I intended to have today’s post title--Practice Thursday--mean that every Thursday I will write something about practice: what I've practiced in the week past, what I intend to practice in the near future, etc. But looking at it now, the phrase seems an exhortation to practice Thursday, i.e: to practice being Thursday, to get inside the frame of mind of that particular weekday. And right now that seems like a much better idea.
Thursdays have always had a kind of insouciance about them: still part of the work-a-day world, but already leaning with sidelong glances to the weekend. Thursdays still work, still keep to the task at hand, but do so with a certain ease. Thursdays smile to themselves, say hello to strangers, hold elevator doors.
Thursdays don’t take things so seriously. Thursdays know that days follow days, and what weighed on us so heavily at the start of a week just may evaporate by the weekend. Or if not, you’ll learn to live with it. Thursdays hum. Thursdays do a little salsa dance down the hallway.
Well, I didn’t too well at practicing Thursday today. Thursdays are technically my day off from being physically at work, but if today is any indication, Thursdays will look more like this photo, scattering in every direction.
Or it's a judging day: Look at the way those coaches and team captains scrutinize every move, looking for flaws. I want Thursdays to look more serene, and maybe some days they will, but often our days "off" turn into simply a heightened version of being "on.”
I started off with all good intentions. I woke early, ate my oatmeal, took my dog Abbe for a long walk in Cornwall park. I watched her plume of a white tail as she scampered ahead of me, or saw her tongue-lolling face as she sprinted toward me across the field. It's hard not to be happy in the presence of a face like this:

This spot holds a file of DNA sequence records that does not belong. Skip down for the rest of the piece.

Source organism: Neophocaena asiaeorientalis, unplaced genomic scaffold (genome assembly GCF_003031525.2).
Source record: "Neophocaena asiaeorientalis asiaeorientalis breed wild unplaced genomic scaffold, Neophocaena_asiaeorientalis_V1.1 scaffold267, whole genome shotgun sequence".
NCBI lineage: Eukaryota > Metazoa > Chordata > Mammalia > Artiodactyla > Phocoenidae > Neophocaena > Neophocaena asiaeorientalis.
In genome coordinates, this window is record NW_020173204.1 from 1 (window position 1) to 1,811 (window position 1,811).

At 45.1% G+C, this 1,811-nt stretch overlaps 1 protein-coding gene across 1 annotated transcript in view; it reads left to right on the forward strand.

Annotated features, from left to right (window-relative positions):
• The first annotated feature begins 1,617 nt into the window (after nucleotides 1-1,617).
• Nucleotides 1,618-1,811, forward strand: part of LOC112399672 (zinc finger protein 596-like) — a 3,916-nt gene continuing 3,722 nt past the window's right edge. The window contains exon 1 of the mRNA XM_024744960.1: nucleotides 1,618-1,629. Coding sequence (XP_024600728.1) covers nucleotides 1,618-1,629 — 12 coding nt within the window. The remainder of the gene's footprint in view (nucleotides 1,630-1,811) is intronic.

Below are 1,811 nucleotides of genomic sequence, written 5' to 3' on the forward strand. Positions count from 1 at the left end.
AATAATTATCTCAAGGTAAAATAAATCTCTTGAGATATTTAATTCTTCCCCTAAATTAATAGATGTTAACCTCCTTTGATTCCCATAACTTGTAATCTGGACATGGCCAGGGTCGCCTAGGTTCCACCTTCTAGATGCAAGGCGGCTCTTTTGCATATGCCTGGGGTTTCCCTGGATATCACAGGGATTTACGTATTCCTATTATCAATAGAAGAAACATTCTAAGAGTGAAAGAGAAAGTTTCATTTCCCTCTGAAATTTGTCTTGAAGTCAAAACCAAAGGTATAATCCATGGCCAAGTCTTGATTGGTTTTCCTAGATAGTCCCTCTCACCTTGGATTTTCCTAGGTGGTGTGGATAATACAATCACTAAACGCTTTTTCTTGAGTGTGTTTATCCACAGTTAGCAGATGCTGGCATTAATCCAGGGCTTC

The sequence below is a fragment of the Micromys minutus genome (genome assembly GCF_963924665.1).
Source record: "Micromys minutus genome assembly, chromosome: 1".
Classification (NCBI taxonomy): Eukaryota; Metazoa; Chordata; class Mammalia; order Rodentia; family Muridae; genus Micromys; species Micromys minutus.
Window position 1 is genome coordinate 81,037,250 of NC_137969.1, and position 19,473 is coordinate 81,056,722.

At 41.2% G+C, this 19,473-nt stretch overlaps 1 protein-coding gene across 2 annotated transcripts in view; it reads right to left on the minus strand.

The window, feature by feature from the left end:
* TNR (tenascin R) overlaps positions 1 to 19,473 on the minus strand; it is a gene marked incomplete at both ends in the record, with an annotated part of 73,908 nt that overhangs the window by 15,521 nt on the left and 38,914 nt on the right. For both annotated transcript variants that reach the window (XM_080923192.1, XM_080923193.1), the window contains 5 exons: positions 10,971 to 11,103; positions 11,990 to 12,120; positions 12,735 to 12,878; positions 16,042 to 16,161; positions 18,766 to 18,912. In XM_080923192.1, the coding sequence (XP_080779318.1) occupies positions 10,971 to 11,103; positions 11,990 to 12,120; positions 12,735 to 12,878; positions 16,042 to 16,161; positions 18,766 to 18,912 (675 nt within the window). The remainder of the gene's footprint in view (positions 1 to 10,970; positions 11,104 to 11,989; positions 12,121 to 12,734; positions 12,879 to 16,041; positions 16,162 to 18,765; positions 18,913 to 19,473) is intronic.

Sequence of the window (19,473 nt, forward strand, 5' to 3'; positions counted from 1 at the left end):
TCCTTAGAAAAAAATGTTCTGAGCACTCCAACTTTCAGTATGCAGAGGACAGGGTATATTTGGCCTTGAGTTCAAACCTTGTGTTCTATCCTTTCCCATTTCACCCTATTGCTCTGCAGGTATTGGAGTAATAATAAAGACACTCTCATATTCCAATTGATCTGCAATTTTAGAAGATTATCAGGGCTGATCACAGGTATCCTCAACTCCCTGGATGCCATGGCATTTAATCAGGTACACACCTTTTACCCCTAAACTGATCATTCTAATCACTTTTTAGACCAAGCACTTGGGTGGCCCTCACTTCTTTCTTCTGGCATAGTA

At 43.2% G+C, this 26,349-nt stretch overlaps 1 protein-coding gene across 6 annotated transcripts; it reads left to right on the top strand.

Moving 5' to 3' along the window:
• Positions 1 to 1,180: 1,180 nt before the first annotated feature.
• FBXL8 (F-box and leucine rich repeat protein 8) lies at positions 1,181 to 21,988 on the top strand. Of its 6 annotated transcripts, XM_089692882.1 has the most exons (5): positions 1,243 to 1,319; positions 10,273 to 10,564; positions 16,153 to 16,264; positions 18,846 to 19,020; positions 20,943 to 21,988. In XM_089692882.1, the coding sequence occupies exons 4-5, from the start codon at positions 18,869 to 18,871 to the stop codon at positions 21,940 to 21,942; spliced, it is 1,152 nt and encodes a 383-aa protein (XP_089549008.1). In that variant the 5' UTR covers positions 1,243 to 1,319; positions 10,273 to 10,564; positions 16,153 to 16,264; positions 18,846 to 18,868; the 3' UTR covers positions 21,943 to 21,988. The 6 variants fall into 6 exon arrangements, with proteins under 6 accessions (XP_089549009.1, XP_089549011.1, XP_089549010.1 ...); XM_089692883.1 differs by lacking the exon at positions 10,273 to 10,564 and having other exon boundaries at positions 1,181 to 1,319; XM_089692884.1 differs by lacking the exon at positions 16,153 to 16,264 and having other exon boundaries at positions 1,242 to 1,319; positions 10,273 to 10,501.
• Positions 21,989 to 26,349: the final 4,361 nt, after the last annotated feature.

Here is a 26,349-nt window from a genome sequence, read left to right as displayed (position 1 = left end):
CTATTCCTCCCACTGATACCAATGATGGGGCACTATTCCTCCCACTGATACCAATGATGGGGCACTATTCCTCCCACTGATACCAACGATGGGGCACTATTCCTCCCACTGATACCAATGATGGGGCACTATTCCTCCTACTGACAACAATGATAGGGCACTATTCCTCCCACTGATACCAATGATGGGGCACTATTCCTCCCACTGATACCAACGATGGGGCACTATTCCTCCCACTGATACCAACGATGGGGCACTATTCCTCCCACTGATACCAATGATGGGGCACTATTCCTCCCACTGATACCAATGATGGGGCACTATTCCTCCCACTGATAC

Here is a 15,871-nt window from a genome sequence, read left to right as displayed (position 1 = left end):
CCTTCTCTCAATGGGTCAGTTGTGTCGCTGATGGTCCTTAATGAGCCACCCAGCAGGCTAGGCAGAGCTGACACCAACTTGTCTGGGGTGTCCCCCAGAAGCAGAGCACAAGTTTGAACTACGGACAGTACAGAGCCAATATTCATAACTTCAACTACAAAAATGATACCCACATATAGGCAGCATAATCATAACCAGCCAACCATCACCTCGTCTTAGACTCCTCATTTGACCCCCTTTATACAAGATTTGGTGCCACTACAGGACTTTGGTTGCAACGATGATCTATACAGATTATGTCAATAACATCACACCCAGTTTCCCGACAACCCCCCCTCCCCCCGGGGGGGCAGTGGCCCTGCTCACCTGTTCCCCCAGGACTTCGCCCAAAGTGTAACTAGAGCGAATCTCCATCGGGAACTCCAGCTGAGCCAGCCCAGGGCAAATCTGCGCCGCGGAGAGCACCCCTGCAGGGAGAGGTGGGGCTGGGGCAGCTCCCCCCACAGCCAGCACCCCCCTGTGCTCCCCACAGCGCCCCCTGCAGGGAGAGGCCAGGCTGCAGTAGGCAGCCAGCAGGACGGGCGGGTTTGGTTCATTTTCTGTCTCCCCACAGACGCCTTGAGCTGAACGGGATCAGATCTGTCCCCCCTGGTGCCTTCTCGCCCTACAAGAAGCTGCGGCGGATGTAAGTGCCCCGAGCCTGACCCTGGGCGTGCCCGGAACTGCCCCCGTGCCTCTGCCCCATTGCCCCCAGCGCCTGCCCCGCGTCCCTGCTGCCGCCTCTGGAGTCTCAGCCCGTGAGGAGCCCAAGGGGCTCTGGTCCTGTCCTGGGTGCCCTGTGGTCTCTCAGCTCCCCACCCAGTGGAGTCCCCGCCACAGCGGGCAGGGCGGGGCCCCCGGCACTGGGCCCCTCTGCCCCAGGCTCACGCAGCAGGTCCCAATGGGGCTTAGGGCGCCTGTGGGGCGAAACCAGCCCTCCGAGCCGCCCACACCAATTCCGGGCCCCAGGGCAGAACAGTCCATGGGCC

We got home in time for me to change into yoga clothes and head to the studio. And that's when things started to veer from that Thursday state of mind. Everything about yoga irritated me today: the too-hot room, the unfamiliar crowd, the nearly naked tattooed dreadlocked man who slapped his mat right in front of mine, his ripe odor filling my nostrils. In the first pose, his big bony foot hovered right at eye level.
The teacher had us do all the hard poses, the ones that make me feel fat and awkward, not lovely and gracious and full of good will toward the world. I had to keep folding into child's pose, listening as everyone around me bent into balancing chair. I left with a tweaked knee and aching back, grumpy as a tired toddler.
I then took this grumpiness out into the world with me, as I went into high gear: answering dozens of emails, shopping, reading manuscripts, eye doctor, Petsmart, groomer, food co-op, quick dinner: a day that could have felt productive and fine, but that had me squinting as I drove in the rain, scowling at people, my shoulders hunched up to my ears.
Ah well, even through all that, I still know I have this girl waiting it out inside me, one who knows that it's all practice, no matter how often you fail (or think you fail.)
In his book, Practicing: A Musician's Return to Music, concert guitarist Glenn Kurtz describes his first lesson in the New England Conservatory of Music. He goes, in fifteen minutes, “from concert guitarist to beginner.” His teacher hears how Kurtz has honed his mistakes over and over through the years, and must now return to the basics of technique: scales. Doing so is torturous, because now Kurtz’s ear is attuned to every flaw: “Everything feels like a mistake,” I complained to Aaron." His teacher responds:
“Mistakes are never serious....The danger lies in repeating mistakes, practicing them.”
It’s easy to keep repeating our mistakes, to actually practice them. So now I aim to practice what’s worth practicing, to let the mistakes--or the bad days-- be “one-off’s,” as the British say. And as Kurtz’s teacher tells him: “Find out what’s important to you, and practice that.”
What do you find yourself practicing: intentionally or inadvertently? Does this practice serve you?